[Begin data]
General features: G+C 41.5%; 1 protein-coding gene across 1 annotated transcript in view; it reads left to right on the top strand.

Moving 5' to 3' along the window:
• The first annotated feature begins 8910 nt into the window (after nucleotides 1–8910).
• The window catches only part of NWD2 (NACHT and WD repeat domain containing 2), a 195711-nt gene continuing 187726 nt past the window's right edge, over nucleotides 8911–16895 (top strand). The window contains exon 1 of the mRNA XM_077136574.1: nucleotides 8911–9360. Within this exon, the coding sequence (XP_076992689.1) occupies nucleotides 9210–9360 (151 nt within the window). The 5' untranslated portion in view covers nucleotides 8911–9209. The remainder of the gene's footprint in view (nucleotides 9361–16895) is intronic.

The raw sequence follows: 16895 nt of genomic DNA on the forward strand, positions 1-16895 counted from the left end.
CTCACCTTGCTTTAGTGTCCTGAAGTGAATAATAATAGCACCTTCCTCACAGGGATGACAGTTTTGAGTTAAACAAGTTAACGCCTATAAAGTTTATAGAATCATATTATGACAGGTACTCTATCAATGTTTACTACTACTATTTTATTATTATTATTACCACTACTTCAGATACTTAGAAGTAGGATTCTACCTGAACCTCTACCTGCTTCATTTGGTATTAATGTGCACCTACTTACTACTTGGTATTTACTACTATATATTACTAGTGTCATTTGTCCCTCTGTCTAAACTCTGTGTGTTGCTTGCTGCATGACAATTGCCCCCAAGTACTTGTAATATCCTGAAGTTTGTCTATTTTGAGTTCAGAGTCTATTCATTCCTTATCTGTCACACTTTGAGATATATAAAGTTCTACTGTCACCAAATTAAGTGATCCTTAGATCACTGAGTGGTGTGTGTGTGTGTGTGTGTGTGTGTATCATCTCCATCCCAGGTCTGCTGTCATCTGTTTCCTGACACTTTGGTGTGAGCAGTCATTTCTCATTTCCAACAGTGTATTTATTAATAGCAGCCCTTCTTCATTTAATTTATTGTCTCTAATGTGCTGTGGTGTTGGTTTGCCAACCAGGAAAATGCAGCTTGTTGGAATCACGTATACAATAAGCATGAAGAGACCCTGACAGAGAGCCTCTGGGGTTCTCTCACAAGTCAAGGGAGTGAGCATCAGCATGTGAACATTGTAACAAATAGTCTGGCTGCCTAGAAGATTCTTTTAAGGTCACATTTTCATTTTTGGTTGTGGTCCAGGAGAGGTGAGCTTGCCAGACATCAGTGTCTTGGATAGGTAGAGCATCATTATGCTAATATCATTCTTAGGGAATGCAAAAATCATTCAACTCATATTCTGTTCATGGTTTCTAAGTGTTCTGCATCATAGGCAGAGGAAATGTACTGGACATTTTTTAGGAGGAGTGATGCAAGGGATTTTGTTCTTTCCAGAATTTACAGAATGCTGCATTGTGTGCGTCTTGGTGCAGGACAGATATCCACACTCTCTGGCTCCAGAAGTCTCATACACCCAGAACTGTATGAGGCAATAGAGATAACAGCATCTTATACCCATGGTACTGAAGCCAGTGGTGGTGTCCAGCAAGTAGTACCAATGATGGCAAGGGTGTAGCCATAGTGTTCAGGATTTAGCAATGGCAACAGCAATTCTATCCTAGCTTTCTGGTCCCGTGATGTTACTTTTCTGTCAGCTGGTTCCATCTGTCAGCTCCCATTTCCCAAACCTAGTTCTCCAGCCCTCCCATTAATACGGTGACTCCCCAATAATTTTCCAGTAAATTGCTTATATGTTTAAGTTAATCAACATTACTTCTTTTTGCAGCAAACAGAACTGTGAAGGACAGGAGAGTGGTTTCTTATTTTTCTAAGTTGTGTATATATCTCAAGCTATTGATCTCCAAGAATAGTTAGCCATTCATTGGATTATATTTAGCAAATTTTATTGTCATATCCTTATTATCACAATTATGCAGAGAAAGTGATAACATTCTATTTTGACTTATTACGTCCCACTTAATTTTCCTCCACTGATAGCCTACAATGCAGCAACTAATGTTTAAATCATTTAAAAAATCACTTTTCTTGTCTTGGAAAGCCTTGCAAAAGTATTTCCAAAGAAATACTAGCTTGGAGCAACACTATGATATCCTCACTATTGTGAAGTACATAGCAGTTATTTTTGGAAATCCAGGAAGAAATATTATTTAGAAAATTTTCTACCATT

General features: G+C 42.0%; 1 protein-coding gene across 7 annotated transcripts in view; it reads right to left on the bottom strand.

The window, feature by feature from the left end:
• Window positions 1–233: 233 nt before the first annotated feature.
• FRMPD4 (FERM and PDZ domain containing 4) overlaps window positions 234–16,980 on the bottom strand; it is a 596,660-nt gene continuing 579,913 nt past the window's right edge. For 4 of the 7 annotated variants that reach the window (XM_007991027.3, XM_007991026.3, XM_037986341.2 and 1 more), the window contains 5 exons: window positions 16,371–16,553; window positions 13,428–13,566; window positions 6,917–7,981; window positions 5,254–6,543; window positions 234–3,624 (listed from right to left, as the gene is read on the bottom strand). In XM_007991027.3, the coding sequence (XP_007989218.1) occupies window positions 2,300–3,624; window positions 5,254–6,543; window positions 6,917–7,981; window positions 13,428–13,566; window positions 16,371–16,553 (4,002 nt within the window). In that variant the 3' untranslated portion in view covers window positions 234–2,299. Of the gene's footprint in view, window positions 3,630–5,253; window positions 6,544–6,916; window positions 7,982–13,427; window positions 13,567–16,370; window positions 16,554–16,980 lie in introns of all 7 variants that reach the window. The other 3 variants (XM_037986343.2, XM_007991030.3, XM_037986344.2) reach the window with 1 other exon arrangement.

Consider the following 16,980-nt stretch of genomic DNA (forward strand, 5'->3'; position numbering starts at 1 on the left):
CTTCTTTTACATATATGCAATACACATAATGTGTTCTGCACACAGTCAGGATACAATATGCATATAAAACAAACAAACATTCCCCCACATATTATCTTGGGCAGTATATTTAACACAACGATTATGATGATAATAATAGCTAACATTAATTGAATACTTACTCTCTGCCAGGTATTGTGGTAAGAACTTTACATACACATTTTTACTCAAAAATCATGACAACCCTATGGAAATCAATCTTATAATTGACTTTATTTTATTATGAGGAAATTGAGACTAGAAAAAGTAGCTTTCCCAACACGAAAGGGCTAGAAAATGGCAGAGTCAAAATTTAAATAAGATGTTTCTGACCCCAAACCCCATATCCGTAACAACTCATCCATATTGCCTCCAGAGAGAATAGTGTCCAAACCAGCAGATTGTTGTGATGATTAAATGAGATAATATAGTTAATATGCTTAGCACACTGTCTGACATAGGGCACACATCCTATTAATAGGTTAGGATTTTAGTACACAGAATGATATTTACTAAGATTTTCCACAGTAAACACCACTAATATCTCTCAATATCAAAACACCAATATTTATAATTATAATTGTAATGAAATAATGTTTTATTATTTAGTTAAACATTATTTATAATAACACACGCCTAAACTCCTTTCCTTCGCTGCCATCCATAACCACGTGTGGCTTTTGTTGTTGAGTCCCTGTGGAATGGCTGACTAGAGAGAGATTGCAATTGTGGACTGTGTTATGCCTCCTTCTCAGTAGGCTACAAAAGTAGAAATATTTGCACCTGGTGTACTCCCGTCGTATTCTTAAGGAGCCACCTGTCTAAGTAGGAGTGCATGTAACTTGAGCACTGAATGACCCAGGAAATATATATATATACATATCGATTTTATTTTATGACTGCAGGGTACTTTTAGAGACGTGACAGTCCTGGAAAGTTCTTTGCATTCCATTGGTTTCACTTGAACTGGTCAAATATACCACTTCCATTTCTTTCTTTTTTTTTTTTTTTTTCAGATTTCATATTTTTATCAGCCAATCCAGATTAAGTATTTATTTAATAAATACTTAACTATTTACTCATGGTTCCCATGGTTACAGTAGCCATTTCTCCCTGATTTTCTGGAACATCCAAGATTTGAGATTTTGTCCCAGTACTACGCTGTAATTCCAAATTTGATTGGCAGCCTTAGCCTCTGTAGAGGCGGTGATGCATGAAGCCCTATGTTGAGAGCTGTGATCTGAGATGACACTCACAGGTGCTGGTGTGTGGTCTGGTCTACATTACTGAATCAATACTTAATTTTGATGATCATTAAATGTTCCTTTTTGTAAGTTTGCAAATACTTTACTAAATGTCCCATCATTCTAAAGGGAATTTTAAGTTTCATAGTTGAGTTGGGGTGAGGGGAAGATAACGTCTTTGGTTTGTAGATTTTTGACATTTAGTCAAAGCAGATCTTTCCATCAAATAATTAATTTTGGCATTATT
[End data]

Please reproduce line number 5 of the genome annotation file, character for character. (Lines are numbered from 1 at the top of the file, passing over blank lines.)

The raw sequence follows: 16895 nt of genomic DNA on the forward strand, positions 1-16895 counted from the left end.